The US chipmaker Intel has announced plans to invest €33bn in manufacturing in Europe while also boosting research and development (R&D) functions across the region, the company said in a statement on March 15, 2022.
This is the first phase of an investment campaign where Intel expects to invest €80bn in the continent’s semiconductor value chain, the company added.
The investment programme is centred around strengthening Intel’s production capacities in Europe, creating a next-generation European chip ecosystem and addressing the need for a more balanced and resilient supply chain.
“This broad initiative will boost Europe’s R&D innovation and bring leading-edge manufacturing to the region for the benefit of our customers and partners around the world,” Pat Gelsinger, CEO of Intel, said in the statement.
The starting point of these investment plans will be Magdeburg, Germany, which the company has dubbed ‘Silicon Junction’. Intel plans to invest €17bn in two chip manufacturing facilities in the city and expects this investment will create 3000 permanent high-tech jobs in the company, 7000 construction jobs and tens of thousands of job opportunities across suppliers and partners. The company expected construction in the first half of 2023, pending final approval by the European Commission.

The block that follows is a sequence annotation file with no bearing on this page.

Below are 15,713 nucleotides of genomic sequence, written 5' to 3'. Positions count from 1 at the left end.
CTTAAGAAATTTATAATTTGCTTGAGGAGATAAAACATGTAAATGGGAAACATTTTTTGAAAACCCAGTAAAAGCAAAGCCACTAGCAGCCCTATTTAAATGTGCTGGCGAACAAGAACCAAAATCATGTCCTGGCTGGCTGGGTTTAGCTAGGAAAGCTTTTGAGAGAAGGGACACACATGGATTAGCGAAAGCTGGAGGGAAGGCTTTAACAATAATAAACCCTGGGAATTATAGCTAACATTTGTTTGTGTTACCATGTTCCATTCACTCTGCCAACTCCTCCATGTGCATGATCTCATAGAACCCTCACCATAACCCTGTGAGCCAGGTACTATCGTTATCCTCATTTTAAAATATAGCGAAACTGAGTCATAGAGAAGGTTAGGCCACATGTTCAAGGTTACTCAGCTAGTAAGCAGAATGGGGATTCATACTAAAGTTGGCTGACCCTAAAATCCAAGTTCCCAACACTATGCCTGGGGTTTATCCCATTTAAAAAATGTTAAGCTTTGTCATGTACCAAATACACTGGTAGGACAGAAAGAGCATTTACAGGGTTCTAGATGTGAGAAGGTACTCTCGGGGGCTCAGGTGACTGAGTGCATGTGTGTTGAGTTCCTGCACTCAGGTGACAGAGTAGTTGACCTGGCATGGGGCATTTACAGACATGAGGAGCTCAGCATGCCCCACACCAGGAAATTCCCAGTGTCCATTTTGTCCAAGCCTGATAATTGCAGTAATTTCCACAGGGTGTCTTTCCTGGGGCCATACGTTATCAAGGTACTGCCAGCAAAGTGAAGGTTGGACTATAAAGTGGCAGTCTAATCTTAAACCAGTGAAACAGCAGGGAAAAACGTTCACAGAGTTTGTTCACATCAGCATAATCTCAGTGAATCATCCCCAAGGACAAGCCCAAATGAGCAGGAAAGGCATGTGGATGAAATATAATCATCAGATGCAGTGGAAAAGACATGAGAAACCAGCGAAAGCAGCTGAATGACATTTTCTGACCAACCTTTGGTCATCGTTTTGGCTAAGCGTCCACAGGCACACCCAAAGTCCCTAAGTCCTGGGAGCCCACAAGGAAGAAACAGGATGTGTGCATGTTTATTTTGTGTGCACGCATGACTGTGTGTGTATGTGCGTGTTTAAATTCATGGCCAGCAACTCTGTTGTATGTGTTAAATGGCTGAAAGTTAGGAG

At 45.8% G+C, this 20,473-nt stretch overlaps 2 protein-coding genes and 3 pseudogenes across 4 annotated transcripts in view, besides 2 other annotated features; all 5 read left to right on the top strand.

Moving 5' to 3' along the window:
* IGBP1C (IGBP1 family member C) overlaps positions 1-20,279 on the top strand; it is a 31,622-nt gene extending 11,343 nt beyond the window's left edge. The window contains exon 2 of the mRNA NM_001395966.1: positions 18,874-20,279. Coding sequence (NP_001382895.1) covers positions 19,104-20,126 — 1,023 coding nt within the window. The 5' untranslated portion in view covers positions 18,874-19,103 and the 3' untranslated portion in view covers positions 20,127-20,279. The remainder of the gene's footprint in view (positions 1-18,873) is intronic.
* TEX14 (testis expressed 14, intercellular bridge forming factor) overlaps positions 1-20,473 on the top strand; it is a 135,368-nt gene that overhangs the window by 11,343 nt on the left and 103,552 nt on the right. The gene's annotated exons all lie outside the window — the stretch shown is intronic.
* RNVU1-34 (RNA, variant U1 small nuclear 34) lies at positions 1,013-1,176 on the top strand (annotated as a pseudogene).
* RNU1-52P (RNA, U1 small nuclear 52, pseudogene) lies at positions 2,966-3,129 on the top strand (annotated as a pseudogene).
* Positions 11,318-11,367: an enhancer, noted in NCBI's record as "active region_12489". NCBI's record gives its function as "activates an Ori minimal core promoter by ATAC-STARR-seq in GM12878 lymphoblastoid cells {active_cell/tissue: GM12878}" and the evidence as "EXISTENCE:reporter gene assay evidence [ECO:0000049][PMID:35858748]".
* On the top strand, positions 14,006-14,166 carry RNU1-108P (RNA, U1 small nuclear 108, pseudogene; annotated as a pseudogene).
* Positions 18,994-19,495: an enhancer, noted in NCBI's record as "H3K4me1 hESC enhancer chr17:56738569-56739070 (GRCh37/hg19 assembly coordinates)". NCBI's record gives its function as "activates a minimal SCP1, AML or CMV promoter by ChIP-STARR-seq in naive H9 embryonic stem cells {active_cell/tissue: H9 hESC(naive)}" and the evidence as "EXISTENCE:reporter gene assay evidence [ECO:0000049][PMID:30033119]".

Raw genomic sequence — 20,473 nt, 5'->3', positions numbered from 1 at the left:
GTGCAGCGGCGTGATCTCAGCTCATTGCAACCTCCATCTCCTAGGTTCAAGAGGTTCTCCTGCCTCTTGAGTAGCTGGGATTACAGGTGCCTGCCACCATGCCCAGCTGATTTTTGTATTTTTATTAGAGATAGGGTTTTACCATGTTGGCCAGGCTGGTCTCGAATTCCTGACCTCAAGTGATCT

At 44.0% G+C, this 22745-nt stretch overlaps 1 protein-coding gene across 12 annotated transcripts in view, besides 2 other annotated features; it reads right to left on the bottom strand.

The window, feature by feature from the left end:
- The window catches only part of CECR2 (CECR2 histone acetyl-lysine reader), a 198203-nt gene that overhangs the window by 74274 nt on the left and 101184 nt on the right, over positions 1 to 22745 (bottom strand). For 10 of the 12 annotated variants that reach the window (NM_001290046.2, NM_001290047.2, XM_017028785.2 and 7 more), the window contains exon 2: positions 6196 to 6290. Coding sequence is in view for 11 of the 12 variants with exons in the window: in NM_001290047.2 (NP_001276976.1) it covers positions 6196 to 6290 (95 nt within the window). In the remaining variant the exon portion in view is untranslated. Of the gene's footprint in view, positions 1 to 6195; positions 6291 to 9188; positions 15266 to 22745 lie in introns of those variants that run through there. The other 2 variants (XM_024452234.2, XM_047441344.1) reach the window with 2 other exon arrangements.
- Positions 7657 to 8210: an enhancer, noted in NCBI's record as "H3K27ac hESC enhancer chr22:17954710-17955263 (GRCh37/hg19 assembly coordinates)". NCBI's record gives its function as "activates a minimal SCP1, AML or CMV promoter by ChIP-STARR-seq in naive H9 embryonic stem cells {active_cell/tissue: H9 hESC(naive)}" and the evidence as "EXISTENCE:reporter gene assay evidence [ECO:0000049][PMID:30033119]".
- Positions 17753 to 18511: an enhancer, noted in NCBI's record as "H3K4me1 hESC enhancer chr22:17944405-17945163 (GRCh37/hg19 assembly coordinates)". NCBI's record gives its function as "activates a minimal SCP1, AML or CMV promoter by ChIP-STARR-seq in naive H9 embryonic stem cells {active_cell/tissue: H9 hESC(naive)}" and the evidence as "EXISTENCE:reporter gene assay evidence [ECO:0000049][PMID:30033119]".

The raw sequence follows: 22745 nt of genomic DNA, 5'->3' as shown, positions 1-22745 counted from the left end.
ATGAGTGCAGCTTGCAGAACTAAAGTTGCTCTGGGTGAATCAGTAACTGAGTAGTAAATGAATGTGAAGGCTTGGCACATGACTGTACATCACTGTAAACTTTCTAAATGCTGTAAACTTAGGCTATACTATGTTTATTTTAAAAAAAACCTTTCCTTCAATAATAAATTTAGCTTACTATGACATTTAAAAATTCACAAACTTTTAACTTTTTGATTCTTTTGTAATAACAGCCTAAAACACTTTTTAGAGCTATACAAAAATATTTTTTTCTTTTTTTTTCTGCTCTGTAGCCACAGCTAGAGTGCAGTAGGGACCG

Intel will also be putting in an additional €12bn to the manufacturing space of its existing facilities in Leixlip, Ireland, the company said in the statement.
In Italy, negotiations for the development of a state-of-the-art back-end manufacturing facility have begun. If they are successful, Italy will become the first country to launch this kind of facility in the EU, the company said.
Investment in R&D and design
Intel also announced that its new European R&D hub and main foundry design centre will be situated in Plateau de Saclay, France. The company will conduct enhancement of high-performance computing (HPC) and artificial Intelligence (AI) design in this city.
In addition, the company will double its lab space in Gdańsk, Poland, with a focus on developing solutions in the fields of high-end technologies such as deep neural networks, audio, graphics, data centre and cloud computing by 2023.
The company also plans to upgrade its existing collaboration with Spain’s Barcelona Supercomputing Center.
In line with the EU’s green transition targets, Intel plans to limit the environmental footprint of these new investments by cutting down the power consumption of its digital hardware and operating its manufacturing with renewable energy.